Council drops action over undervalued assets
Christchurch City Council staff and councillors are at odds over claims crucial council assets were undervalued before the earthquakes.
The council has given up taking action against Good Earth Matters Consulting (GEM), the firm said to have undervalued council assets at a great cost to ratepayers.
Critics of the firm say city assets including the town hall, former AMI Stadium and convention centre, and many suburban assets, like the Waltham Pool, Sumner Library complex and the Mt Pleasant Community Centre, appear to have been undervalued for insurance purposes by many millions of dollars.
Council corporate finance manager Diane Brandish told The Press there appeared little point in pursuing GEM because it was "in effect" a shell company.
"[The] council has focused on efforts to maximise the insurance claims as this will bring the biggest return for the rebuild."
The council "disputed there was an undervaluation" by GEM in 2010 for insurance renewal purposes, Brandish said.
This was a surprise to councillors Yani Johanson and Raf Manji - the finance committee chairman.
Johanson, who has been outspoken about GEM's performance, said the valuation issue was still continuing and of concern.
"There's no doubt in my mind many of our facilities did not have a value attached to them to allow them to be reinstated," he said.
Manji said he had made a formal request last week for council staff to provide a full report on the valuation issues so mistakes were not repeated.
There was no disputing some assets had been undervalued, he said, but it was unclear where liability fell and how redress could be achieved.
The matter was historic and therefore not a high priority, Manji said. He was not sure why Brandish was appearing to back the valuations.
Brandish did not respond to further questions from The Press.
Documents provided under the Official Information Act show GEM, an environmental consulting firm based in Palmerston North, got the insurance valuation contract in 2004. The contract included a requirement for land and buildings to be physically inspected in year one and then every three years.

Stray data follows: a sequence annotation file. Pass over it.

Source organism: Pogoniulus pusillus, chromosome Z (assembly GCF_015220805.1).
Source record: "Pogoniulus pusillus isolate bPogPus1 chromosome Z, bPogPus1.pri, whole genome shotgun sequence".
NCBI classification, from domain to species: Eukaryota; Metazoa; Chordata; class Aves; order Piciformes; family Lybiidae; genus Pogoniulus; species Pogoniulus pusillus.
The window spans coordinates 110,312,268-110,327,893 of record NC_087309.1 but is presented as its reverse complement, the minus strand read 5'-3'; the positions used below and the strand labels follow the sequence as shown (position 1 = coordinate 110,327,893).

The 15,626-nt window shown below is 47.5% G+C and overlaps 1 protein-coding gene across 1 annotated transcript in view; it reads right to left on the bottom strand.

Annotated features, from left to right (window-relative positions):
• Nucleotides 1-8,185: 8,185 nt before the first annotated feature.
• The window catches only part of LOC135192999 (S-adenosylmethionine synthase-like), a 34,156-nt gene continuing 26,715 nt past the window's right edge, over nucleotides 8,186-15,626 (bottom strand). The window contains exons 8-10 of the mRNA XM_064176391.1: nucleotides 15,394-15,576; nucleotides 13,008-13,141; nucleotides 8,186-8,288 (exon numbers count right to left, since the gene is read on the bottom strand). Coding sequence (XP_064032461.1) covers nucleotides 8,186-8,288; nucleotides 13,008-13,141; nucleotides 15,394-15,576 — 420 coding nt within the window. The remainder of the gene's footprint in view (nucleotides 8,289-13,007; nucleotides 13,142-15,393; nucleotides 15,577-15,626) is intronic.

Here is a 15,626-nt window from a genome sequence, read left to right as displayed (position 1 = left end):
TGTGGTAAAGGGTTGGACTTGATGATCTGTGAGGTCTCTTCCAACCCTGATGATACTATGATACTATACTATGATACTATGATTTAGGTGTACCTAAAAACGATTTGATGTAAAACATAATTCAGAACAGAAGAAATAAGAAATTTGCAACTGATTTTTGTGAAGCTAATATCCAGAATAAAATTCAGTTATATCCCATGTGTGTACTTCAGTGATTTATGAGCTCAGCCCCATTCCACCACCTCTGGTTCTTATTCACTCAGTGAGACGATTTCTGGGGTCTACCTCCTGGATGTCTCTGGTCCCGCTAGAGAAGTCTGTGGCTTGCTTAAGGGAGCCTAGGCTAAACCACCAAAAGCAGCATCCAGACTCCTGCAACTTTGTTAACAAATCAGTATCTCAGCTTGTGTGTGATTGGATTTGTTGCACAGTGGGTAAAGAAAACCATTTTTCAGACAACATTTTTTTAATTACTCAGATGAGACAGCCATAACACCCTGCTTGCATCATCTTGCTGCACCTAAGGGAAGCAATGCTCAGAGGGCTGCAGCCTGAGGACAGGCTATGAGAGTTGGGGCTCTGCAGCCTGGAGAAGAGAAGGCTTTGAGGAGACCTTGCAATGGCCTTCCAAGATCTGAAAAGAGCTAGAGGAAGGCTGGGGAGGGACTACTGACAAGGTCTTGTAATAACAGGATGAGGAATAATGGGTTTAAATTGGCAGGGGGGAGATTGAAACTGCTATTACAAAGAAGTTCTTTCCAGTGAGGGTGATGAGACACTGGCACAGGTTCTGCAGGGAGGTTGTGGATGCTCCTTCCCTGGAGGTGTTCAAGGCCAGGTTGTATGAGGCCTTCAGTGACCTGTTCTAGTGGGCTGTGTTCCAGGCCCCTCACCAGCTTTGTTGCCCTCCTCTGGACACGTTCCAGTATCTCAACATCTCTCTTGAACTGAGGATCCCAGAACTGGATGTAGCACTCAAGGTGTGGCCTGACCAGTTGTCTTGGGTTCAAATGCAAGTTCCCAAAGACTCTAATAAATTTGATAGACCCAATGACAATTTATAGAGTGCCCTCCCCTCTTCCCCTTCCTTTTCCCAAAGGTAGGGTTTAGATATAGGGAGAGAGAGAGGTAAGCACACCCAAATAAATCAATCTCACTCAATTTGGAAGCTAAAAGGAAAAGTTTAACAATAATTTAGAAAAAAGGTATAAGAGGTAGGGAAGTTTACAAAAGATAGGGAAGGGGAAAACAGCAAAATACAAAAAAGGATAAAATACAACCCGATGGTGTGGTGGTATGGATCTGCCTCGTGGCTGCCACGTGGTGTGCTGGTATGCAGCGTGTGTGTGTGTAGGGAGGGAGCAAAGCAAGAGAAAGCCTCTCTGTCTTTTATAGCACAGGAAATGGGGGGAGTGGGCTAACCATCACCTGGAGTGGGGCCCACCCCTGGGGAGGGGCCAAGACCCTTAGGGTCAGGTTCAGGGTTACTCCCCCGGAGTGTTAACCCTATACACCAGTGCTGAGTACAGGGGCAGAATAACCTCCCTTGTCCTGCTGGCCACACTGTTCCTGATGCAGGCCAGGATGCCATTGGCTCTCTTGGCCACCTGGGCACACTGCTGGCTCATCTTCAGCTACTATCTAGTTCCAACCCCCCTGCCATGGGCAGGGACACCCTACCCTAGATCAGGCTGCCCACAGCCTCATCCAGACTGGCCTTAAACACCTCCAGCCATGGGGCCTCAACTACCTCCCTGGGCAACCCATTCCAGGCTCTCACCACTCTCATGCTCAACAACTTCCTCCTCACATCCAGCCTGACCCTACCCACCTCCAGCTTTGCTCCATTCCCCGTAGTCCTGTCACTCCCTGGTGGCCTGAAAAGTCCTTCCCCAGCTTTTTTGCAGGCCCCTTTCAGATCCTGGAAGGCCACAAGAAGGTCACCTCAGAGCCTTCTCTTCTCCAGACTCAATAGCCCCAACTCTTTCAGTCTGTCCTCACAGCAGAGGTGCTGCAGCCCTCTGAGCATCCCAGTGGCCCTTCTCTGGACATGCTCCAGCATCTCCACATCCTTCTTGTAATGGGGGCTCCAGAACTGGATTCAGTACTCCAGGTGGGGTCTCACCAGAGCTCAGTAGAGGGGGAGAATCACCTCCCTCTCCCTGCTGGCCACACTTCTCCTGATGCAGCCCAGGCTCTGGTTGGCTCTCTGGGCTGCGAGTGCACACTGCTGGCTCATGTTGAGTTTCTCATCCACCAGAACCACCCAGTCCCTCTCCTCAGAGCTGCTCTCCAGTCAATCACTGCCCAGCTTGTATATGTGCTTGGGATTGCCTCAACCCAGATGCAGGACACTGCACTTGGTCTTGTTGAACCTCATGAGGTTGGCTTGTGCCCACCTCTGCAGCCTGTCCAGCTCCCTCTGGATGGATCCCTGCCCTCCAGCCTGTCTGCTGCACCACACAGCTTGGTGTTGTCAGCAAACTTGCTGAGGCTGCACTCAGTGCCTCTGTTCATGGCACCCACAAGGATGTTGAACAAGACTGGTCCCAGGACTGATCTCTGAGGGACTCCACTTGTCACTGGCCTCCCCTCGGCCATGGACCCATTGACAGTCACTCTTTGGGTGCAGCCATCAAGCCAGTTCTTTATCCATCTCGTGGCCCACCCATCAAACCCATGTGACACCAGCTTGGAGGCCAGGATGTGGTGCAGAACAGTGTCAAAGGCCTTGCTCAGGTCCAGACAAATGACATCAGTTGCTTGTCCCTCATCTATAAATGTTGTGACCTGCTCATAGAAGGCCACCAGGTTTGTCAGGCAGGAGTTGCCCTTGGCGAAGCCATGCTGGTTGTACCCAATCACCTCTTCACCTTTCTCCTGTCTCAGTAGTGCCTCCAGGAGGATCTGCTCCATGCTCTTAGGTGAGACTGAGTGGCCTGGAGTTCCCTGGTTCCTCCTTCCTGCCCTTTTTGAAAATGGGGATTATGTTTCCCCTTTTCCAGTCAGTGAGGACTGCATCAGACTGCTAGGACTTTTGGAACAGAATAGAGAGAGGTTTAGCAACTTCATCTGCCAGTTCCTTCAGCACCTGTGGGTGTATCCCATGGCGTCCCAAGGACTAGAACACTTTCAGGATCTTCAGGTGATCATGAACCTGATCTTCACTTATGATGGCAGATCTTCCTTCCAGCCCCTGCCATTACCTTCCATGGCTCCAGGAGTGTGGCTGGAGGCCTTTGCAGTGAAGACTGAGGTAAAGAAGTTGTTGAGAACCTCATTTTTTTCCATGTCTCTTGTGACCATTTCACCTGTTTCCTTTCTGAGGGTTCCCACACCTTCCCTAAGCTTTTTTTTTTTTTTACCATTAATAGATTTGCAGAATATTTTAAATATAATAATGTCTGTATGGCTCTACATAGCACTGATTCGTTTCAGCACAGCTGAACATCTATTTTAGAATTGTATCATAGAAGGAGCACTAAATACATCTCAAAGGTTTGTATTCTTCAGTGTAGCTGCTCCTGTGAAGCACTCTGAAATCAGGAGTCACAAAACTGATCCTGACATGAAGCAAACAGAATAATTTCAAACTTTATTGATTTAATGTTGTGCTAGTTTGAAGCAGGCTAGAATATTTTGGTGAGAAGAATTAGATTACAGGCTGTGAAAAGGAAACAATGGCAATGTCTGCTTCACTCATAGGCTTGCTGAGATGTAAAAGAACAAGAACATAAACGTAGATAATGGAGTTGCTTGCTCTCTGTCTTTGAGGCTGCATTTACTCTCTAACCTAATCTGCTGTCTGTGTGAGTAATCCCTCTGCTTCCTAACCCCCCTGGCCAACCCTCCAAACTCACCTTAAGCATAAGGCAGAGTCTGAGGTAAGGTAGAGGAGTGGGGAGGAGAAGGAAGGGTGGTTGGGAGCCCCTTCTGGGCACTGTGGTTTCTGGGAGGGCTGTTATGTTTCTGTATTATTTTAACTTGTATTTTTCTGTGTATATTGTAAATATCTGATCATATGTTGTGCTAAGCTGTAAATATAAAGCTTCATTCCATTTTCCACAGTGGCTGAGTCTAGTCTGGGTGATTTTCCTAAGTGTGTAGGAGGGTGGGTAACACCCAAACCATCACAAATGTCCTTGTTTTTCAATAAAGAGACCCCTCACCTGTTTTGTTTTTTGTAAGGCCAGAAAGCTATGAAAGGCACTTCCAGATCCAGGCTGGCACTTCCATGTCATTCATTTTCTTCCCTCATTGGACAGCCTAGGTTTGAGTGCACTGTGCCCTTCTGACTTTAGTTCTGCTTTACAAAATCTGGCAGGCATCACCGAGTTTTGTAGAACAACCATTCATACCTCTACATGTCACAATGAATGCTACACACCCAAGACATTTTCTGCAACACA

New valuations were done in 2008 and then the valuations were updated for inflation in 2009 and 2010.
GEM's tender was about $70,000 for three years of valuation services. The contract was rolled over in 2007 for another three years, just before a 2008 Audit New Zealand review said GEM's work had been poor.
The firm has never commented but it got into the valuation business through Christchurch-based Chris Bridges, the brother of the managing director of GEM, David Bridges.
At the time of the tender, Chris Bridges worked as a subcontractor for the Australian State Valuation Office, which was awarded the contract for Christchurch's rating valuations in 2002. This contract was handed over to GEM in 2005.
Chris Bridges was a shareholder of Good Earth Matters Consulting up to May 2009 and a shareholder and director of Good Earth Matters Holdings between 2007 and 2012.
At the time, he was also a director of Crown Accredited Property Services, a company set up in 2001 and struck off in February last year.
Chris Bridges managed the tender for the council insurance valuation work and led a team of seven specialists in carrying out the contract.
GEM had a general liability and professional indemnity insurance.
Chris Bridges set up a new company, Market Valuation, in August 2012. According to company records, he is the only director and shareholder.
He declined to talk to The Press.